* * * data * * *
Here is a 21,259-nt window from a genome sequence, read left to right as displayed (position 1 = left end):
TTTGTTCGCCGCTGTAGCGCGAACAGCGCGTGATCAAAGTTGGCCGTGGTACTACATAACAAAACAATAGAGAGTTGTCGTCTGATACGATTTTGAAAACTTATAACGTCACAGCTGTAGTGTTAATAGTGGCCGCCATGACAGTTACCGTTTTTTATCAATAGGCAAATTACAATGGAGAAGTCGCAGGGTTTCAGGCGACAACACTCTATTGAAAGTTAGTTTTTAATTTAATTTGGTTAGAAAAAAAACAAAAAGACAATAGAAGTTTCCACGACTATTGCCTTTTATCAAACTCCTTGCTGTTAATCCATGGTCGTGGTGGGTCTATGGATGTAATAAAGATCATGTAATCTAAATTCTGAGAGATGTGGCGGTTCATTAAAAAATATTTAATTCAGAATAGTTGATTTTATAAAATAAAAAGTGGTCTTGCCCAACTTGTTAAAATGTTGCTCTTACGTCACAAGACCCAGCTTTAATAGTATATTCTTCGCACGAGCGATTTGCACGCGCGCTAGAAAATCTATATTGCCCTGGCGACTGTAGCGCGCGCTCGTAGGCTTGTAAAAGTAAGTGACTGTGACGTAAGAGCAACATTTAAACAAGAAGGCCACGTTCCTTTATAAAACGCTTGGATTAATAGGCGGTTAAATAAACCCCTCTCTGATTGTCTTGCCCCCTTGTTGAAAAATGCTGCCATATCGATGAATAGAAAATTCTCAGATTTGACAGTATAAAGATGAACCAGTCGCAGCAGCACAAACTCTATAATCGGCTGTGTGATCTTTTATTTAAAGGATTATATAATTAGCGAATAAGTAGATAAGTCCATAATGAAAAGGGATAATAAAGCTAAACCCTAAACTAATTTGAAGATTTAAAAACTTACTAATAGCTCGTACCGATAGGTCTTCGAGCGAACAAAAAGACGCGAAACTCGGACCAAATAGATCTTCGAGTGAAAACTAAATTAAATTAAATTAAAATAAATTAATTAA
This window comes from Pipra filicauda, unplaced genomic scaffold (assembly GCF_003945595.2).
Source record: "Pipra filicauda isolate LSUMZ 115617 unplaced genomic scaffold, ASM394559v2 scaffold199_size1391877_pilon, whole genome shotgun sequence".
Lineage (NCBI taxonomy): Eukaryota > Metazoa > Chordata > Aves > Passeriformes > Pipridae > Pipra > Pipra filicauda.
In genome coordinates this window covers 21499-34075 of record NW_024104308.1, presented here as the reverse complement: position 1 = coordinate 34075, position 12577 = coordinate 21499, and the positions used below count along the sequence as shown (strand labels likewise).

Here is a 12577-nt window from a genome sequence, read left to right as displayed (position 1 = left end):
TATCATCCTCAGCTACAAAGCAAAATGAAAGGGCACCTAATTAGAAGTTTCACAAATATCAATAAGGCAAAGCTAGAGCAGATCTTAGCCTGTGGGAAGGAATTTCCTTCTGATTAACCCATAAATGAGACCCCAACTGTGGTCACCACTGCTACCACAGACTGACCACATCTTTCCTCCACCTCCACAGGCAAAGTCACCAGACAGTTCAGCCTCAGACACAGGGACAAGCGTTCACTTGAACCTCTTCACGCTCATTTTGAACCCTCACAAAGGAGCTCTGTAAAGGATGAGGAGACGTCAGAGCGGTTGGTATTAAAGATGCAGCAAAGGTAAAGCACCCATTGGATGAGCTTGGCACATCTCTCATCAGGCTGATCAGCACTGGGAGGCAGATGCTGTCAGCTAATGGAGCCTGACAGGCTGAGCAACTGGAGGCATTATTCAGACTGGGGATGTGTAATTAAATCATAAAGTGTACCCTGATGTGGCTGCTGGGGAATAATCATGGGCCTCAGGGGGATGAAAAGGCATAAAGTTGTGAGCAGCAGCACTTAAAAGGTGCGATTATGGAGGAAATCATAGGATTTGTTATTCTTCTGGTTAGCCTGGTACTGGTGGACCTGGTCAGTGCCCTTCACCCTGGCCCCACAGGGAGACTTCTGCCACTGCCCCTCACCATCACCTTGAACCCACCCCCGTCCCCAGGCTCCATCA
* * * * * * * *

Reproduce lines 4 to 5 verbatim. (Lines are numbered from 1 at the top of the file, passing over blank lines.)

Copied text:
Source record: "Pipra filicauda isolate LSUMZ 115617 unplaced genomic scaffold, ASM394559v2 scaffold199_size1391877_pilon, whole genome shotgun sequence".
Lineage (NCBI taxonomy): Eukaryota > Metazoa > Chordata > Aves > Passeriformes > Pipridae > Pipra > Pipra filicauda.